The Tom Sullivan show on Fox Business introduced me to Charles Duhigg. Promoting new book The Power Of Habit, his interview was a good one.
He kicked off with this attention-grabber:
45% of daily behaviours are not decisions, but habits
That’s our brain trying to make things easier for us. You can see the theme develop here… what makes buyers’ minds relax, compute less? Why, the habit of re-ordering from us, of course!
Well, you can begin to work it out further. There are, apparently, three parts to ‘habit’;
the cue – routine – the reward
We focus on the middle bit. The actual habitual tick itself. Yet the other two are as important.
Then a fascinating chat occurred around shopping habits. Some parent in America seems to have complained when he saw coupons for baby gear being offered his daughter. Yet it turned out the store had spotted her patterns of buying the things only those pregnant buy (unscented lotions and extra cottonballs) and yes, she was indeed expecting.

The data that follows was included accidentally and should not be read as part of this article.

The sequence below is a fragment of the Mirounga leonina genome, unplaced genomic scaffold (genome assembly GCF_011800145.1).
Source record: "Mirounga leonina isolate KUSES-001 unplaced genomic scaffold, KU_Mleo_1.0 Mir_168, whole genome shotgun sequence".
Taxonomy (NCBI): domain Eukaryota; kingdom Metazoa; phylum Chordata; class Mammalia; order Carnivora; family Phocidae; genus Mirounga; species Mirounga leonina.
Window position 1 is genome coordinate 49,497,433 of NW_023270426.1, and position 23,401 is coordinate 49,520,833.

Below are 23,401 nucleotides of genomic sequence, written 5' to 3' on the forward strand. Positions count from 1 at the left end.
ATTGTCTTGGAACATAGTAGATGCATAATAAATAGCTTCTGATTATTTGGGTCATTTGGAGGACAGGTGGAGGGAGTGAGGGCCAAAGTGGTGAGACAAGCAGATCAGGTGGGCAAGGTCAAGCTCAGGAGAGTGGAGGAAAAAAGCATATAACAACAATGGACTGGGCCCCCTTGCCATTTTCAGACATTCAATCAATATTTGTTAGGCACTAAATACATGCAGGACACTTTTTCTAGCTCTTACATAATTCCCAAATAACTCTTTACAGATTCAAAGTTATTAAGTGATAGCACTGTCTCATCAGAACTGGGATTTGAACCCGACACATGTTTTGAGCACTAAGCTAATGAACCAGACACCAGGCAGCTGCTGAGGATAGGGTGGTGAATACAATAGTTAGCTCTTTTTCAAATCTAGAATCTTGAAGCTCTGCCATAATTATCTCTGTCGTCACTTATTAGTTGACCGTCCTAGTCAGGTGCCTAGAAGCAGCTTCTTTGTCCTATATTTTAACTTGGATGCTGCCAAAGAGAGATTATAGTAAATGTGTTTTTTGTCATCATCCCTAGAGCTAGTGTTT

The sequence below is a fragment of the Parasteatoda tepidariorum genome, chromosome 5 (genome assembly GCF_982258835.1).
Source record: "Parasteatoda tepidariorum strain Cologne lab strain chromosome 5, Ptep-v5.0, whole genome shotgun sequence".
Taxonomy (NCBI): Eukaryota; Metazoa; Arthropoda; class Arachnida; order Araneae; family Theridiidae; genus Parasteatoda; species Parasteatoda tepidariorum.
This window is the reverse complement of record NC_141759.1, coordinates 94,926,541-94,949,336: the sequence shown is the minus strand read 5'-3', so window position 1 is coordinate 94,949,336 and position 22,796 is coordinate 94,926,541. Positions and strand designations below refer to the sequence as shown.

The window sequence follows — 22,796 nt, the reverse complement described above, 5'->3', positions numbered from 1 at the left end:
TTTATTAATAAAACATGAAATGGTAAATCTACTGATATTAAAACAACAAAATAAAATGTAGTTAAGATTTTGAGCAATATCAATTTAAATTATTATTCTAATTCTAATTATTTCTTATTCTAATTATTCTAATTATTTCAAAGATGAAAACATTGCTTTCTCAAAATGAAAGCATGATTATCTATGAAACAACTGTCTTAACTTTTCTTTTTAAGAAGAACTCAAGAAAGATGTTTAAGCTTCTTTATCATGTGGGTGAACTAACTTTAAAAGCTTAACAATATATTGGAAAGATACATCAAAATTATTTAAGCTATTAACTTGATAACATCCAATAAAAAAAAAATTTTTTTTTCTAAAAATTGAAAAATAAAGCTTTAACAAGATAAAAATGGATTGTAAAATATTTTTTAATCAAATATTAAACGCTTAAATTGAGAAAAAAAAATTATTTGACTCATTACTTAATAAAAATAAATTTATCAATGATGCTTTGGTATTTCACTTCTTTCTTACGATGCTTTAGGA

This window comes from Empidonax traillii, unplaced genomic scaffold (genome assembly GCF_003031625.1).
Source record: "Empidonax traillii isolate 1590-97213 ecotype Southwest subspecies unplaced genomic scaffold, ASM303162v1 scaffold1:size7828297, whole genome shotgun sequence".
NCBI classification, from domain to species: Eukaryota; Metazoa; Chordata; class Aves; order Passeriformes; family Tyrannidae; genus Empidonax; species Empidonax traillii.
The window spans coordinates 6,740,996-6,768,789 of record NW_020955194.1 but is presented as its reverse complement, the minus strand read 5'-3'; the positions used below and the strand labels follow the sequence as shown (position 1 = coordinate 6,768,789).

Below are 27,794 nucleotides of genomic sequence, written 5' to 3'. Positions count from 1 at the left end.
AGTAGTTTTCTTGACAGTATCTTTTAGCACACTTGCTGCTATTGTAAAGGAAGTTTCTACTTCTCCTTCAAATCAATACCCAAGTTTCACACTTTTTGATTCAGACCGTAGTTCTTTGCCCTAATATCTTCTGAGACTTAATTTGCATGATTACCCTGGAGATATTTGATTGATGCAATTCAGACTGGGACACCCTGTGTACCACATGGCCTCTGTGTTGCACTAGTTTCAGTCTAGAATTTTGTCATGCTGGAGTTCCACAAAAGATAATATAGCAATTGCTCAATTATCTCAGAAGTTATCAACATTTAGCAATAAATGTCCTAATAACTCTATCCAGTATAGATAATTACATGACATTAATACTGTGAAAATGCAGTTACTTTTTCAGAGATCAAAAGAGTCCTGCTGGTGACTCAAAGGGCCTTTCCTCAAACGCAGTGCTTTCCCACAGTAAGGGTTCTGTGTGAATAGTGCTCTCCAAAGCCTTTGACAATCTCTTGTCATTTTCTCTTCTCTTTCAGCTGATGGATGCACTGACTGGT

Such predictive analytics have been the mainstay of supermarket loyalty programs for years.
Then the wonderful example of one-time Alcoa boss, Paul O’Neal. He identified an issue in health and safety across the company. By altering habits around this, so that it became second nature to think this way rather than other ways, he not only improved on injury reduction, but the overall company performance as well.
This seems all done to be able to change a “keystone habit”.
Where is such for your sales process? What can be amended from which all other things flow?
And not just for you and your sales team, but your buyers too? Or your main contact at your largest account?
It could even be a communication habit (how often you get in touch, or respond). Whichever it is, as Mr Duhigg summarised, you achieve greatness when;
you shape the right habit, you shape the right culture